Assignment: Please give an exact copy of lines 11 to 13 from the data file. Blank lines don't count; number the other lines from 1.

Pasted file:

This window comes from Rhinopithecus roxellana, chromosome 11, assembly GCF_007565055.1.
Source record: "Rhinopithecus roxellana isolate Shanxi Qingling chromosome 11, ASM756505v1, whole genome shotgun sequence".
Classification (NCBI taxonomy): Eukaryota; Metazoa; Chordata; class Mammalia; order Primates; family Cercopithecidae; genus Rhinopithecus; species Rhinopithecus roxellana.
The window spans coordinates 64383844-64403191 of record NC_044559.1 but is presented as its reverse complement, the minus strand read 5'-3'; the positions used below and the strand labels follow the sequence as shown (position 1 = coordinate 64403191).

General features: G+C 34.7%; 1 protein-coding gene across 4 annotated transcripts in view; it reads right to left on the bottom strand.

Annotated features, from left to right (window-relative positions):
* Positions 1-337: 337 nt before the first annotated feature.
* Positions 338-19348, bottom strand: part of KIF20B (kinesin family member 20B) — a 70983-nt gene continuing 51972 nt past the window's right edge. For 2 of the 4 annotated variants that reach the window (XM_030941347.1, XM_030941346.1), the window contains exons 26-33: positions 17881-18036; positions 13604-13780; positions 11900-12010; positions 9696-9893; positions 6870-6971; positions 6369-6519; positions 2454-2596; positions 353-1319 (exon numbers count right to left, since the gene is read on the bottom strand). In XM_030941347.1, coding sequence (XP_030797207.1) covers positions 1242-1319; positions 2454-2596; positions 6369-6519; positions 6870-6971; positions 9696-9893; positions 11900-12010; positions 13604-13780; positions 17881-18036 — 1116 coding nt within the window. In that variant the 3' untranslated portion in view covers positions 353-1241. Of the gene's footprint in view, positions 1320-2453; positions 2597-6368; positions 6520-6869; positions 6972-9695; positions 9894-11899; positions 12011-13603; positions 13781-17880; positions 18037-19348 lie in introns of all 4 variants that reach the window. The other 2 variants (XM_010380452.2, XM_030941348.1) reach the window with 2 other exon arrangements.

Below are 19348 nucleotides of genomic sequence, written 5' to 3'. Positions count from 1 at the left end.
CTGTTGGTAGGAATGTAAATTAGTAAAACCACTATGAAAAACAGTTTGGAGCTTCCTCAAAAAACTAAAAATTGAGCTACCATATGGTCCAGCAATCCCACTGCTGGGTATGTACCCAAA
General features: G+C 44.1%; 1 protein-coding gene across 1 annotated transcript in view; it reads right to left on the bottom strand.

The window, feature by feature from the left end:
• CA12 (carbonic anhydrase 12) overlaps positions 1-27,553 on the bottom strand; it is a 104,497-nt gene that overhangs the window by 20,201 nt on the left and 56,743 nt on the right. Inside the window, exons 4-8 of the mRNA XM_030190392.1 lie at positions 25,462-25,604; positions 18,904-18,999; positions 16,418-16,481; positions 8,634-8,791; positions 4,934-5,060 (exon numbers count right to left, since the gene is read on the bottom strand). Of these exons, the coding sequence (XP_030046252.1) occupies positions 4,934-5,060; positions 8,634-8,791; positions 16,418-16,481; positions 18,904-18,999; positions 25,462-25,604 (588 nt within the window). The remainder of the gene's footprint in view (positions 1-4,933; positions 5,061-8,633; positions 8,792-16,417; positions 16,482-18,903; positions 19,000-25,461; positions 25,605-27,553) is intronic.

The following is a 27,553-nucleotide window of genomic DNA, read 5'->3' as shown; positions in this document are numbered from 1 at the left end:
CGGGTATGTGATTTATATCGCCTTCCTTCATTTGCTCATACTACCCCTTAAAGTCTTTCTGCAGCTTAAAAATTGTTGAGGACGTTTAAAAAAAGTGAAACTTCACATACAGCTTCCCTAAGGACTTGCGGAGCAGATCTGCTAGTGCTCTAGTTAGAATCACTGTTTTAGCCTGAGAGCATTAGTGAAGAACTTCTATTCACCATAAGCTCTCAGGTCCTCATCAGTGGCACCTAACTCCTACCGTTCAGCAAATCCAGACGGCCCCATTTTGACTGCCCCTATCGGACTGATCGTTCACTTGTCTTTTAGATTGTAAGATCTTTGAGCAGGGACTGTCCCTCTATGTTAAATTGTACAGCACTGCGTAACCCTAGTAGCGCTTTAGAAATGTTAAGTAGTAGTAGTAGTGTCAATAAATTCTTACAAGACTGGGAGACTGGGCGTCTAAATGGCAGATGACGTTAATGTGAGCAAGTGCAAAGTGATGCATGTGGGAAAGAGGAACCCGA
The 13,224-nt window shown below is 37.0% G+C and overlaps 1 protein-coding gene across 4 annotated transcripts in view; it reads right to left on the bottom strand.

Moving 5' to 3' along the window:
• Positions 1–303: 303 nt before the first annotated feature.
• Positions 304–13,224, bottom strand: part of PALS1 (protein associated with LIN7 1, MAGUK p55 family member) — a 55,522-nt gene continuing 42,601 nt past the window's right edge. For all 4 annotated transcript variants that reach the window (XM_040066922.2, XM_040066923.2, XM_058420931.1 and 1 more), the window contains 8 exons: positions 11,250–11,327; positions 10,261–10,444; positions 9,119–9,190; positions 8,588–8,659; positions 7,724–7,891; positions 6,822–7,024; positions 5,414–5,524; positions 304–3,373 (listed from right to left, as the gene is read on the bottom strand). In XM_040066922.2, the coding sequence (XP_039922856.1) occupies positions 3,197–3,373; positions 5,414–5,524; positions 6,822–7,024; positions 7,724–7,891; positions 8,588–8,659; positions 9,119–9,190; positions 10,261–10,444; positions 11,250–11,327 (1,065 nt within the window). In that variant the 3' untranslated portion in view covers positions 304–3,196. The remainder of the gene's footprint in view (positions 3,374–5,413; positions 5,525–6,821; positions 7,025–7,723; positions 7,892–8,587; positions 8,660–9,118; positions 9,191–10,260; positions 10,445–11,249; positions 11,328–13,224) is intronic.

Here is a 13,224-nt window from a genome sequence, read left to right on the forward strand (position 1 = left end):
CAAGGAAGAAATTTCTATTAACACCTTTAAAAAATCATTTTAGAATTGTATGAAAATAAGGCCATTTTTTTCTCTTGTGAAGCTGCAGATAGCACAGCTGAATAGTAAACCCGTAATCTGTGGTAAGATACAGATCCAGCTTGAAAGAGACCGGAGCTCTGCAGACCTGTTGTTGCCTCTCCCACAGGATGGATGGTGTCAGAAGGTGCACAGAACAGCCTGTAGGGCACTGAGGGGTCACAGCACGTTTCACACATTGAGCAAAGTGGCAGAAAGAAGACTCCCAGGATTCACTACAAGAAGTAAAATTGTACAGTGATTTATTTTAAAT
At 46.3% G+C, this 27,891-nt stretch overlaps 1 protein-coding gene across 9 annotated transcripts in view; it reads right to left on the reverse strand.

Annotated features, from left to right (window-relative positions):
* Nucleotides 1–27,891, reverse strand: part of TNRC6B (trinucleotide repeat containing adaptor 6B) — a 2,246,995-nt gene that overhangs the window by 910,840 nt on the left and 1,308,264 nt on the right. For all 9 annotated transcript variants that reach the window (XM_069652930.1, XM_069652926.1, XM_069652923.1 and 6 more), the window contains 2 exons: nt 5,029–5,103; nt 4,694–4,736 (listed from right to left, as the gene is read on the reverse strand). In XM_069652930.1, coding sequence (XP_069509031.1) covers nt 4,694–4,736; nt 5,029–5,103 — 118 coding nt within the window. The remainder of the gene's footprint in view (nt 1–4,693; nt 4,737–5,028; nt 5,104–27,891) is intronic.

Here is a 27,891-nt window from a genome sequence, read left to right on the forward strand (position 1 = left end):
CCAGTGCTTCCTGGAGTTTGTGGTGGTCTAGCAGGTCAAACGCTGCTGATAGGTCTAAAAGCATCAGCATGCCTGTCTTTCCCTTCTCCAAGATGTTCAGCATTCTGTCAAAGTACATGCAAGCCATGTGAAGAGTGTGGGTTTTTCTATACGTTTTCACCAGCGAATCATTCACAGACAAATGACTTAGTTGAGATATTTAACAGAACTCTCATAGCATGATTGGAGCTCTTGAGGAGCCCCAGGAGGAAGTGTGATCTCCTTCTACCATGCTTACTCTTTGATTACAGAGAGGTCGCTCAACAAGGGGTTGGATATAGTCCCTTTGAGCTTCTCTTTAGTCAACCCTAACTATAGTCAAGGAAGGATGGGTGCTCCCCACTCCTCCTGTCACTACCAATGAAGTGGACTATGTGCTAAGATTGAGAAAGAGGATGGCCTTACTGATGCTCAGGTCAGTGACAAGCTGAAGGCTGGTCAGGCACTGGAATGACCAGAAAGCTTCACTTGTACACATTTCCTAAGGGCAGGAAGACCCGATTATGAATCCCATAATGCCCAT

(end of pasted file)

General features: G+C 44.1%; 1 protein-coding gene across 1 annotated transcript in view; it reads right to left on the bottom strand.

The window, feature by feature from the left end:
• CA12 (carbonic anhydrase 12) overlaps positions 1-27,553 on the bottom strand; it is a 104,497-nt gene that overhangs the window by 20,201 nt on the left and 56,743 nt on the right. Inside the window, exons 4-8 of the mRNA XM_030190392.1 lie at positions 25,462-25,604; positions 18,904-18,999; positions 16,418-16,481; positions 8,634-8,791; positions 4,934-5,060 (exon numbers count right to left, since the gene is read on the bottom strand). Of these exons, the coding sequence (XP_030046252.1) occupies positions 4,934-5,060; positions 8,634-8,791; positions 16,418-16,481; positions 18,904-18,999; positions 25,462-25,604 (588 nt within the window). The remainder of the gene's footprint in view (positions 1-4,933; positions 5,061-8,633; positions 8,792-16,417; positions 16,482-18,903; positions 19,000-25,461; positions 25,605-27,553) is intronic.